“Eww? Right, that should be my response? Eww? I still want to try them.”
~American Oreo Consumers
Oreos are great. We’ve discussed in some length the history of the company, and some of their more interesting products (here’s looking at you, Football Oreos) in the past, but we feel like we have to really bring that point home because sometimes it’s hard to remember exactly how good Oreos are. Whenever an American sees a full glass of milk, they instinctively try to twist open an Oreo even if they’re not even holding one. That’s called conditioning, and it was invented by a bell-maker named Pavlov. Though, despite the fact that Oreos are a timeless classic, the past few years have seen a slew of “Limited-time” flavors appear that range from “not chocolate and cream” to “no, seriously, why are you making Oreos that are flavored anything other than chocolate and cream?” It’s gotten to the point that we at AFFotD feel it’s time to step in and take a hard look at some of the odd varieties of Oreos that people have flocked to Target to buy. Every single one of them shouldn’t work…and honestly, probably don’t. But you have to at least give Nabisco credit for trying. Even if they’re tampering with perfection.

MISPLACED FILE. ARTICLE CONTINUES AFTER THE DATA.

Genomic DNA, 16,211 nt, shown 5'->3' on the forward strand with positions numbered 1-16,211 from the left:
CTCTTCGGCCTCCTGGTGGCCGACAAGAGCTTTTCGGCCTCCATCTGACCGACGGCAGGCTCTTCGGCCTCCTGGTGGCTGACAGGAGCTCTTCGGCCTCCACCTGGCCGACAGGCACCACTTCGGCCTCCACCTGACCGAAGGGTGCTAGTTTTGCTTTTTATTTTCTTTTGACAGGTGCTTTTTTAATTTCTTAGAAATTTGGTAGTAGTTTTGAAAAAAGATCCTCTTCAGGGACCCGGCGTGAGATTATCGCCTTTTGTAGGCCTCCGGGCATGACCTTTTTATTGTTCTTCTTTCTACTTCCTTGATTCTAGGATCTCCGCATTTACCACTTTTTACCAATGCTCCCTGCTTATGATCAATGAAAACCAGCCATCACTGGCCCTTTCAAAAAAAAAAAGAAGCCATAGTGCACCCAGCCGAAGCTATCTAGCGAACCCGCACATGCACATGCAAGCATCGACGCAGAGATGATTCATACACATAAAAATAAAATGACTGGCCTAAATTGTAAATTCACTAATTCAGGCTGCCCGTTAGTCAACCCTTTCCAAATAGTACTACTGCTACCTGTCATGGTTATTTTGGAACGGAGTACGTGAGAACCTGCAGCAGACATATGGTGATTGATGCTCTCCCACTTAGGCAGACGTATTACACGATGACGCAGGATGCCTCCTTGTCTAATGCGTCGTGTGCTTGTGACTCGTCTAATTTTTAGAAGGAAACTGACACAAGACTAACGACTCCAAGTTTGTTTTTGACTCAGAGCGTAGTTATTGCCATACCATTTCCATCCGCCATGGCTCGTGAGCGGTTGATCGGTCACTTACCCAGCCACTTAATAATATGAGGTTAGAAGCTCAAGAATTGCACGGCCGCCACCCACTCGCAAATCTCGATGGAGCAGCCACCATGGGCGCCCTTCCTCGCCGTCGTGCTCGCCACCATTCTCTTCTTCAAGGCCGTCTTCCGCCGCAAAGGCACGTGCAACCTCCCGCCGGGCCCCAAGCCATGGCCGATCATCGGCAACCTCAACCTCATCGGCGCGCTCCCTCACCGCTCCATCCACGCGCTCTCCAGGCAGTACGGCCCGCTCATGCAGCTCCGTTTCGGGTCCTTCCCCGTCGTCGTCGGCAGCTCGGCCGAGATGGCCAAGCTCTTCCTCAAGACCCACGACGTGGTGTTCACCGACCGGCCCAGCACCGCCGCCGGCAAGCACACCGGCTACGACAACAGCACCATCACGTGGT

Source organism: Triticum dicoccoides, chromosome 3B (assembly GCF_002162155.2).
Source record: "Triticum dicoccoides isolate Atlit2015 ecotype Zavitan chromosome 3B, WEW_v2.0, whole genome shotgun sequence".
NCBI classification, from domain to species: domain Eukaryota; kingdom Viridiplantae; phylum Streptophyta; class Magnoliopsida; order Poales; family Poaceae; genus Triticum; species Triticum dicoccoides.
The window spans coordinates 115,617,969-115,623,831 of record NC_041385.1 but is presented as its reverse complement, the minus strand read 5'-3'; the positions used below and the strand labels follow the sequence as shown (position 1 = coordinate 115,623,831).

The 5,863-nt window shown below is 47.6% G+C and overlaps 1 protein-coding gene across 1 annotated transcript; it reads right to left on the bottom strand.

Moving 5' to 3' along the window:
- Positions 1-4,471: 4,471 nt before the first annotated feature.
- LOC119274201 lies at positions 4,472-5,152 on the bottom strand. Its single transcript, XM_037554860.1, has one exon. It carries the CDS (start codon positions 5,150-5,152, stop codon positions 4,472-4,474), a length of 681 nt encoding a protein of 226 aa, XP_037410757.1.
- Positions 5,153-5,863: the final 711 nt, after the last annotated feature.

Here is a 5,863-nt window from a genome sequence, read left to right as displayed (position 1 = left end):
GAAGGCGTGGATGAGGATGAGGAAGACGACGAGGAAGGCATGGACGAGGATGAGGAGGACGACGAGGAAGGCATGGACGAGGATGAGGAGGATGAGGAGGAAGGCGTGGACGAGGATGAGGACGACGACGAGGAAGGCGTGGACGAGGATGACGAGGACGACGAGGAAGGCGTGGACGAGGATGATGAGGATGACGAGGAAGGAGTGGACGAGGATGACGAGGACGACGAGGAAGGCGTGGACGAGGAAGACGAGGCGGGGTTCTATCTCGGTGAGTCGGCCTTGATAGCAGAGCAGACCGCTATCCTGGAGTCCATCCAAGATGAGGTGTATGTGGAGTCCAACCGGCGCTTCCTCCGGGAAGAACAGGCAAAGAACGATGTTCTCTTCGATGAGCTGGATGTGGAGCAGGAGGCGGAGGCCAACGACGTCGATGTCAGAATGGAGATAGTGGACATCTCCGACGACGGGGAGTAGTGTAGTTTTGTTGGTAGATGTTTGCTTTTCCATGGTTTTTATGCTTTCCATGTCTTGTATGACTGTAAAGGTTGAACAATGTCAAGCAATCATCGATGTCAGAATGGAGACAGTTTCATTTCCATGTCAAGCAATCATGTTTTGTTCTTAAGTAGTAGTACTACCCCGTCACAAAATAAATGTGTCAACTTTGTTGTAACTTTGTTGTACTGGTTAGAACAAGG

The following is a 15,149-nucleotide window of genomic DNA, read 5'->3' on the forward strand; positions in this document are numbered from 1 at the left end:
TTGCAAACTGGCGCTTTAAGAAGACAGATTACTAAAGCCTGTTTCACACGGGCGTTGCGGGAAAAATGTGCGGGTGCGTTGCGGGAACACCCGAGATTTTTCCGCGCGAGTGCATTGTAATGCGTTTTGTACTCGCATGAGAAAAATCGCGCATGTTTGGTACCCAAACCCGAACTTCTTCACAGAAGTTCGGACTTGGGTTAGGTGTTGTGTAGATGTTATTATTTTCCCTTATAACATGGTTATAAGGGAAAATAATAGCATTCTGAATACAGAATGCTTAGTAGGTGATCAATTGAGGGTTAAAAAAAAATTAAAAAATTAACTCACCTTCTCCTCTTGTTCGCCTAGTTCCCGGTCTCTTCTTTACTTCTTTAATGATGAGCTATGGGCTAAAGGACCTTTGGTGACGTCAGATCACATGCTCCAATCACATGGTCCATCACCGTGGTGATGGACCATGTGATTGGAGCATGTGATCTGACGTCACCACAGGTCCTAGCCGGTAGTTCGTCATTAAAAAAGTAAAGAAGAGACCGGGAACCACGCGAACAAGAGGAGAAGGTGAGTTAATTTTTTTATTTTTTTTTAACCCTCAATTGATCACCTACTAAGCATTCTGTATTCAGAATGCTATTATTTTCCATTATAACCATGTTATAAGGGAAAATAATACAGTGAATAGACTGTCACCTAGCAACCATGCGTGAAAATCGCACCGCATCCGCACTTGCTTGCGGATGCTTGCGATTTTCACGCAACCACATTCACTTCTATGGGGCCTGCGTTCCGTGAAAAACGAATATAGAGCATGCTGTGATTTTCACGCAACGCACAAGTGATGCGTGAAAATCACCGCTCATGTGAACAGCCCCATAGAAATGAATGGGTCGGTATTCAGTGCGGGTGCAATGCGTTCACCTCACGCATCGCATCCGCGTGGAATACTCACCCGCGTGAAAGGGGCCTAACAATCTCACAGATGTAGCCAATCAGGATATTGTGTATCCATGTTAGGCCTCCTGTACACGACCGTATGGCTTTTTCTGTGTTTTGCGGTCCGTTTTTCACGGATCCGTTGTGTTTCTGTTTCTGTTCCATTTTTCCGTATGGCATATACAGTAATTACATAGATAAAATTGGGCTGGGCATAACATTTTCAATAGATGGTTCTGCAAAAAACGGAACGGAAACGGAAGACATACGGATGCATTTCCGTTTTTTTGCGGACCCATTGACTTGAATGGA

The Grossest Oreos To Hit American Shelves
“Coffee coffee coffee coffee.”
~So-called “morning people”
People like to say that coffee is the most consumed drug in America, which is part of the reason why most heroin users think the rest of us are giant pussies. Calling coffee a drug is like calling hamburgers a serial killer. You can stretch the definition enough for it to be technically true, but everyone is still going to roll their eyes at you. Yeah, it’s addictive, but so is pornography, and people don’t call that a drug. So ease up, okay?
Yes, coffee is an integral part of the American office experience, and if it didn’t exist our nation’s productivity would slow to a crawl (unless cocaine started to become big again). But some people might not like the taste of coffee, and filling your caffeine delivery system with sugar and cream might get boring after a while.
So how would a non-coffee drinking American overcome this hurdle? How can they get the necessary caffeine to get them through the day if they don’t like the glorious bitterness that is a freshly brewed cup of coffee? Do they drink tea? Do they try cutting down on their caffeine intake, instead just getting through the day on their own natural energy afforded them through a combination of a healthy diet and good sleeping habits?
Fuck that, let’s just make coffee that doesn’t taste like coffee!
The Strangest Coffee Flavors in America